After the military operations of September 13-14, the servicemen that were captured and later extradited to Armenia by the Republic of Azerbaijan are being drafted into the army again. They still haven’t gone through a rehabilitation period, haven’t forgotten the pressures they were subjected to, haven’t psychologically returned to normal life, but they have to go to the positions again.

There are 17 of them, who were captured in the battles of September 2022. They have been in Azerbaijan for about a month.

The Ministry of Defense of Armenia is indifferent to the fate of former prisoners of war. To the question of whether it is possible to make legislative changes and demobilize those returning from captivity, Minister of Defense Suren Papikyan answered: “I do not think so”.

This means that the Ministry of Defense does not even think about the problem. Our sources in the military department assure us that, although the 17 former prisoners of war will not be released from the army, none of them have been drafted yet. “None of them is going to the military unit yet. All of them must be examined by the Central Military Medical Commission. And before that, they should go through a rehabilitation period. Without it, no one will be drafted,” our source in the ministry says.

However, it became known to us that at least four of the 17 servicemen who returned from the Azerbaijani captivity were drafted into the army. The condition of one of them worsened dramatically and he was returned to the hospital. By the way, they do not receive rehabilitation treatment.

According to our information, there are specialists in the ministry who consider that the days of strengthening the former prisoners are a necessity, that the service of the persons who have returned from captivity is ineffective, and there is a great danger that they will resort to self-harm. However, the majority who agree with the minister object that if there is a law on not taking prisoners to the army, then the servicemen will flee to the neighboring republic and be taken prisoners intentionally, in order to get rid of the service in the Armenian army.

Could this be an argument for not adopting the law? According to international law specialist Ara Ghazaryan, such cases are possible, but this cannot be an argument for not adopting the law.

“You remember, there was a time when the residents of the border settlements naively crossed the border, then it turned out that they had outstanding loans, they returned, and the private sector, with the intervention of the state, as a manifestation of goodwill, forgave their loans. In any case, I don’t think that there were many such cases, and it is irresponsible to take this as an argument and not accept the law,” says Ara Ghazaryan.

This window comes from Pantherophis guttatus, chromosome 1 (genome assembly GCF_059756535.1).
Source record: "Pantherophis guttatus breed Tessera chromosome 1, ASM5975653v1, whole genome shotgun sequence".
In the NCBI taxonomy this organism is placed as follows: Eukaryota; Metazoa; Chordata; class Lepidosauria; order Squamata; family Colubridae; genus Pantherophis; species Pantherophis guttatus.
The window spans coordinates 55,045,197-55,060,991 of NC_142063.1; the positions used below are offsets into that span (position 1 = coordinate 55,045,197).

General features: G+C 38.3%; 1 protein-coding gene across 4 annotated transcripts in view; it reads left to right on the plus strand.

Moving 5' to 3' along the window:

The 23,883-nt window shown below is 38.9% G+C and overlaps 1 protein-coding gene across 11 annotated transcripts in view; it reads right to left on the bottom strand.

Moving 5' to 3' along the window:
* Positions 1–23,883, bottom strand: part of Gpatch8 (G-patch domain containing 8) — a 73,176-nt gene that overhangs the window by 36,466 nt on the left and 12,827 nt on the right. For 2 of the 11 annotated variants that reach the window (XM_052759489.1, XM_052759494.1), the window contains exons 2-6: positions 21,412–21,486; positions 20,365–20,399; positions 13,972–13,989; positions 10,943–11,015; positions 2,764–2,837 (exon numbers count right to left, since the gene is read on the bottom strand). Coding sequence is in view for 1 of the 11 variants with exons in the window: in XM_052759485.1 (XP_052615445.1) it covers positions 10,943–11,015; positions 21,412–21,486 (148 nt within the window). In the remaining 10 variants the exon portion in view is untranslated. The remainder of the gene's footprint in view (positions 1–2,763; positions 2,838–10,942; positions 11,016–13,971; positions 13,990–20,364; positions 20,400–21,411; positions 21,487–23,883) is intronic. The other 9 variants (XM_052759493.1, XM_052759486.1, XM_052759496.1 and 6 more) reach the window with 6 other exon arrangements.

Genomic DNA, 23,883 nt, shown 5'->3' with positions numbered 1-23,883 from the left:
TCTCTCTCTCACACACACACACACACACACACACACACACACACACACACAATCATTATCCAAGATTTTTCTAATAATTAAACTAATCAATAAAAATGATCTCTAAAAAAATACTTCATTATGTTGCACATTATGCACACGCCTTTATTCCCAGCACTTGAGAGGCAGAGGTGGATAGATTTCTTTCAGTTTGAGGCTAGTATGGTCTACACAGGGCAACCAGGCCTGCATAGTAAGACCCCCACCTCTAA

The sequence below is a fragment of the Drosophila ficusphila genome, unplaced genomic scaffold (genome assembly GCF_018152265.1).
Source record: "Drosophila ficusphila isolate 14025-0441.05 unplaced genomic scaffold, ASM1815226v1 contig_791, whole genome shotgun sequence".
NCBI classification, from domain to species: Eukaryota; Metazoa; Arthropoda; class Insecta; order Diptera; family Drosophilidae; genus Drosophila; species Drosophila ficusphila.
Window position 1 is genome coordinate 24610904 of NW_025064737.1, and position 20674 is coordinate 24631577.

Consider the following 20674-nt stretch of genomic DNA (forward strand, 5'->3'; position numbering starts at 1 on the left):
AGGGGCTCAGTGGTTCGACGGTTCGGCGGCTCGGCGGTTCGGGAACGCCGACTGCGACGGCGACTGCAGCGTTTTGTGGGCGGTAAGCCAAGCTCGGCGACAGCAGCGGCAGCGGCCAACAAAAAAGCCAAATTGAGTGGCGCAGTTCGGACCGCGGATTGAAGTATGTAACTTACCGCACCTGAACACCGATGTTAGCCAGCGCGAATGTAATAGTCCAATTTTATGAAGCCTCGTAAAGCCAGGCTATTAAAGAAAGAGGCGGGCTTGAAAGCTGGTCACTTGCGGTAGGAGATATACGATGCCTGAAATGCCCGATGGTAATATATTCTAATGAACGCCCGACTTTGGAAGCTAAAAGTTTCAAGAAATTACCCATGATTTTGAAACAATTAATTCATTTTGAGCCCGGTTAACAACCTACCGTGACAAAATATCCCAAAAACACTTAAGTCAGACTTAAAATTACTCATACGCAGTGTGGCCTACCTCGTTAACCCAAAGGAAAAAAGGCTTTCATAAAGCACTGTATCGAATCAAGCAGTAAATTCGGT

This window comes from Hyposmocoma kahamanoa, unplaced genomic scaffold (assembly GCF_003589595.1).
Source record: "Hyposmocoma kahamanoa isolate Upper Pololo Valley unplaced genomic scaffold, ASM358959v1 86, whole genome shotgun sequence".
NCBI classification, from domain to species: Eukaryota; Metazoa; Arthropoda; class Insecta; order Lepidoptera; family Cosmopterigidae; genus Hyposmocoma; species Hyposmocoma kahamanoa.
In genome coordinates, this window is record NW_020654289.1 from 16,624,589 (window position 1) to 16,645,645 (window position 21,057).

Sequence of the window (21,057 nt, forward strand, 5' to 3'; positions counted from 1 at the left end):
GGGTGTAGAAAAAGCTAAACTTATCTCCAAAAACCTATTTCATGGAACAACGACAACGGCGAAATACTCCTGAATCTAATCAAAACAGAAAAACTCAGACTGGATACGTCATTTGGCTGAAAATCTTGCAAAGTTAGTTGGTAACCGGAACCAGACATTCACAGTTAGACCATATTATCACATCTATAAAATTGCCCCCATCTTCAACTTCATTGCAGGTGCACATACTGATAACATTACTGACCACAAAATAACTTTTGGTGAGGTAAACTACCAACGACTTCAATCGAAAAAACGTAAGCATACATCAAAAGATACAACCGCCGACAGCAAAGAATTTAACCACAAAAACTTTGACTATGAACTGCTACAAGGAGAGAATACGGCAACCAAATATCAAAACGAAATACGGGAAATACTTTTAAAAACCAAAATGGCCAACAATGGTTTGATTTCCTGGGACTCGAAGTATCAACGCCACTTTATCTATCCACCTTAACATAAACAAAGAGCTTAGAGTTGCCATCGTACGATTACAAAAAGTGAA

He suggests that if they don’t want to release them from military service, then at least they need to apply certain restrictions to former prisoners of war.

“Let’s say they don’t serve in certain places, they don’t perform combat duty in positions, they serve in a different capacity. But that is why it is necessary to adopt a law. Of course, they can also be released internally, or the medical examination can show that they are unfit or partially fit for service. But a law is still needed: draft it, pass it through the government, take it to the National Assembly. No official will release them from the army without the law. The Constitution says that officials can do only what is defined by the law.”

The need to release former prisoners of war from army service has been discussed since 2020, after the 44-day war. At that time, 3 servicemen who were subjected to physical and mental torture in Azerbaijani captivity contacted the “Journalists for Human Rights” organization and complained that after extradition to the Republic of Armenia and short-term rehabilitative treatment, they were conscripted into the army again.

They said that they are not able to follow the orders of the officers, they have psychological problems, they cannot wear military uniforms, they often have an insatiable desire to escape from the place of duty and go home.

After the uproar in the press and harsh assessments by human rights defenders, in the summer of 2021, on the initiative of the former Minister of Defense of the Republic of Armenia Arshak Karapetyan, the former prisoners of war were again returned to the “Mountain Armenia” sanatorium in Dilijan, and after a short time they went home to be cared for by their families.

At that time, Zhanna Aleksanyan, a human rights activist and the head of the “Journalists for Human Rights” organization, demanded that a law be passed that would clearly prohibit the conscription of former prisoners of war into military service, but the ban was never enacted.

One of them, who has already returned to the homeland, told on the condition of anonymity the details of the days of captivity, which we presented in the publication of November 15.

Our interlocutor said that they were taken to the military police of Azerbaijan, where they were regularly beaten for no reason, and then taken to prison. “You couldn’t sit or lie down in the military police of Baku: you had to stand carefully so that they would look through the door glass and see that you were standing. One could dream about sleeping. If you didn’t stay standing, 6-7 people entered the room and retaliated for breaking the order. Even if we were standing still, they came and beat us every 30 minutes, 6-7 people, quite brutally,” said our interlocutor, who was captured near Jermuk, on the way to the retreat.

Armenian soldiers who were transferred from Azerbaijan to the military police of Armenia were blamed for not blowing themselves up instead of being captured. His parents reported that he has serious psychological problems and fractures. Conscripting such people into the army is equivalent to a new captivity.

Syuzan Simonyan

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